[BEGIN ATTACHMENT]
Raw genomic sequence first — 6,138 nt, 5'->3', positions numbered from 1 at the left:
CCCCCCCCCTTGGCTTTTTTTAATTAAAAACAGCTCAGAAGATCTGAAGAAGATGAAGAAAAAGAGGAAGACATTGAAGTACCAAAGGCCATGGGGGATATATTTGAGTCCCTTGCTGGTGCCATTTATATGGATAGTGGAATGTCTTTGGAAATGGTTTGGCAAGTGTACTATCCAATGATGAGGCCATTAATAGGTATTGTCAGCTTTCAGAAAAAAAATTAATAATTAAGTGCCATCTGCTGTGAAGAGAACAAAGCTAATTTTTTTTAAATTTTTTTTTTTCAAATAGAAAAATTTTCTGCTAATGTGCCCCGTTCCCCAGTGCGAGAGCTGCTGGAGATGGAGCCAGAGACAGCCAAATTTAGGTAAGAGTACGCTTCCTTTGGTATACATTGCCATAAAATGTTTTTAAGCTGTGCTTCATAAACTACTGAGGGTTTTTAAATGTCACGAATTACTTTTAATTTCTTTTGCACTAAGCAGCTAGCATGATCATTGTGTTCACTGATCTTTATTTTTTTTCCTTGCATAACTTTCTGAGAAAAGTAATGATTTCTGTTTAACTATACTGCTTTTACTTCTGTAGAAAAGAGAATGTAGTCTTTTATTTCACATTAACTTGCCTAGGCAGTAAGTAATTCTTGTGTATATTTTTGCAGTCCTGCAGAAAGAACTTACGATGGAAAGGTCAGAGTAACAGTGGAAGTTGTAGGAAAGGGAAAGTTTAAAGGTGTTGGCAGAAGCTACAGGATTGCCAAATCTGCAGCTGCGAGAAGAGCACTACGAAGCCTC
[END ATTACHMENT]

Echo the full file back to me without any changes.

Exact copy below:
Raw genomic sequence first — 6,138 nt, 5'->3', positions numbered from 1 at the left:
CCCCCCCCCTTGGCTTTTTTTAATTAAAAACAGCTCAGAAGATCTGAAGAAGATGAAGAAAAAGAGGAAGACATTGAAGTACCAAAGGCCATGGGGGATATATTTGAGTCCCTTGCTGGTGCCATTTATATGGATAGTGGAATGTCTTTGGAAATGGTTTGGCAAGTGTACTATCCAATGATGAGGCCATTAATAGGTATTGTCAGCTTTCAGAAAAAAAATTAATAATTAAGTGCCATCTGCTGTGAAGAGAACAAAGCTAATTTTTTTTAAATTTTTTTTTTTCAAATAGAAAAATTTTCTGCTAATGTGCCCCGTTCCCCAGTGCGAGAGCTGCTGGAGATGGAGCCAGAGACAGCCAAATTTAGGTAAGAGTACGCTTCCTTTGGTATACATTGCCATAAAATGTTTTTAAGCTGTGCTTCATAAACTACTGAGGGTTTTTAAATGTCACGAATTACTTTTAATTTCTTTTGCACTAAGCAGCTAGCATGATCATTGTGTTCACTGATCTTTATTTTTTTTCCTTGCATAACTTTCTGAGAAAAGTAATGATTTCTGTTTAACTATACTGCTTTTACTTCTGTAGAAAAGAGAATGTAGTCTTTTATTTCACATTAACTTGCCTAGGCAGTAAGTAATTCTTGTGTATATTTTTGCAGTCCTGCAGAAAGAACTTACGATGGAAAGGTCAGAGTAACAGTGGAAGTTGTAGGAAAGGGAAAGTTTAAAGGTGTTGGCAGAAGCTACAGGATTGCCAAATCTGCAGCTGCGAGAAGAGCACTACGAAGCCTC